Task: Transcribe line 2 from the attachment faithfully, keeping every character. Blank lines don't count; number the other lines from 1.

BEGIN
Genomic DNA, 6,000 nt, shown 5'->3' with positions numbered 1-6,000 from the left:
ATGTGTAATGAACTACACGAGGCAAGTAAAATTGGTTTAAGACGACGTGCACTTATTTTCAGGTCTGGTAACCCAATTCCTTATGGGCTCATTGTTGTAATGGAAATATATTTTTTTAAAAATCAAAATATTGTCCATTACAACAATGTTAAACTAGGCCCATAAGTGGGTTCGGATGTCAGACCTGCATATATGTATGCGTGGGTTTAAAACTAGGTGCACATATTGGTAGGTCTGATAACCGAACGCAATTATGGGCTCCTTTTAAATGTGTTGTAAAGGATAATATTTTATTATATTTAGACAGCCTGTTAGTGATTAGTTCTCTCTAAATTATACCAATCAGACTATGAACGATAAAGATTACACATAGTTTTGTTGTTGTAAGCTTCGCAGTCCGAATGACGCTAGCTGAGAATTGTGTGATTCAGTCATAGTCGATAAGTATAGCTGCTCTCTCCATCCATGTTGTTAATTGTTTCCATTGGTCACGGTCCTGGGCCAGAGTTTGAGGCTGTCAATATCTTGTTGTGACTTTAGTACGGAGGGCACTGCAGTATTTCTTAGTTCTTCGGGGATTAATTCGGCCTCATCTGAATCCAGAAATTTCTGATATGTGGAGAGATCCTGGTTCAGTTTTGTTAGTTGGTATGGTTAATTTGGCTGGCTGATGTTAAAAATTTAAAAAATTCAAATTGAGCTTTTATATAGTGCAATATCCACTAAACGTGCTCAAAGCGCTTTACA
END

ATGTGTAATGAACTACACGAGGCAAGTAAAATTGGTTTAAGACGACGTGCACTTATTTTCAGGTCTGGTAACCCAATTCCTTATGGGCTCATTGTTGTAATGGAAATATATTTTTTTAAAAATCAAAATATTGTCCATTACAACAATGTTAAACTAGGCCCATAAGTGGGTTCGGATGTCAGACCTGCATATATGTATGCGTGGGTTTAAAACTAGGTGCACATATTGGTAGGTCTGATAACCGAACGCAATTATGGGCTCCTTTTAAATGTGTTGTAAAGGATAATATTTTATTATATTTAGACAGCCTGTTAGTGATTAGTTCTCTCTAAATTATACCAATCAGACTATGAACGATAAAGATTACACATAGTTTTGTTGTTGTAAGCTTCGCAGTCCGAATGACGCTAGCTGAGAATTGTGTGATTCAGTCATAGTCGATAAGTATAGCTGCTCTCTCCATCCATGTTGTTAATTGTTTCCATTGGTCACGGTCCTGGGCCAGAGTTTGAGGCTGTCAATATCTTGTTGTGACTTTAGTACGGAGGGCACTGCAGTATTTCTTAGTTCTTCGGGGATTAATTCGGCCTCATCTGAATCCAGAAATTTCTGATATGTGGAGAGATCCTGGTTCAGTTTTGTTAGTTGGTATGGTTAATTTGGCTGGCTGATGTTAAAAATTTAAAAAATTCAAATTGAGCTTTTATATAGTGCAATATCCACTAAACGTGCTCAAAGCGCTTTACA